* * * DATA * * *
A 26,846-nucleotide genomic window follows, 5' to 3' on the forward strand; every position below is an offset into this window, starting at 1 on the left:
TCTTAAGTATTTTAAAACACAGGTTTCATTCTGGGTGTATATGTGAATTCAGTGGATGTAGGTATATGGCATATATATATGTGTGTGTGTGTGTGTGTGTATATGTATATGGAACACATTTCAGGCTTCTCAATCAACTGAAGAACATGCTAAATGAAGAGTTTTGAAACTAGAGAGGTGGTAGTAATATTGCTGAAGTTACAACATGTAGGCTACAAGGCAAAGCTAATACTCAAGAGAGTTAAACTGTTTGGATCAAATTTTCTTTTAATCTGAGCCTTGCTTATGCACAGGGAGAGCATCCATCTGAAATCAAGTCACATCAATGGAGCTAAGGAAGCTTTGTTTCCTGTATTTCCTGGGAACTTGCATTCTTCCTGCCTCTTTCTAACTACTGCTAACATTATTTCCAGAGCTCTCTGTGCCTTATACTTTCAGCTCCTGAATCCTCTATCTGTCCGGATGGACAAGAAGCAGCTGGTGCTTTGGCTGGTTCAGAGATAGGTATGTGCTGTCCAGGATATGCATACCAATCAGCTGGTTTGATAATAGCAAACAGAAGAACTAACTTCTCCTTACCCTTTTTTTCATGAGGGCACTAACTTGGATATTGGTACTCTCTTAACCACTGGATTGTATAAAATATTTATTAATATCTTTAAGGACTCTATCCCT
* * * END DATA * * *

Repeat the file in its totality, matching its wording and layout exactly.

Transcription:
A 26,846-nucleotide genomic window follows, 5' to 3' on the forward strand; every position below is an offset into this window, starting at 1 on the left:
TCTTAAGTATTTTAAAACACAGGTTTCATTCTGGGTGTATATGTGAATTCAGTGGATGTAGGTATATGGCATATATATATGTGTGTGTGTGTGTGTGTGTATATGTATATGGAACACATTTCAGGCTTCTCAATCAACTGAAGAACATGCTAAATGAAGAGTTTTGAAACTAGAGAGGTGGTAGTAATATTGCTGAAGTTACAACATGTAGGCTACAAGGCAAAGCTAATACTCAAGAGAGTTAAACTGTTTGGATCAAATTTTCTTTTAATCTGAGCCTTGCTTATGCACAGGGAGAGCATCCATCTGAAATCAAGTCACATCAATGGAGCTAAGGAAGCTTTGTTTCCTGTATTTCCTGGGAACTTGCATTCTTCCTGCCTCTTTCTAACTACTGCTAACATTATTTCCAGAGCTCTCTGTGCCTTATACTTTCAGCTCCTGAATCCTCTATCTGTCCGGATGGACAAGAAGCAGCTGGTGCTTTGGCTGGTTCAGAGATAGGTATGTGCTGTCCAGGATATGCATACCAATCAGCTGGTTTGATAATAGCAAACAGAAGAACTAACTTCTCCTTACCCTTTTTTTCATGAGGGCACTAACTTGGATATTGGTACTCTCTTAACCACTGGATTGTATAAAATATTTATTAATATCTTTAAGGACTCTATCCCT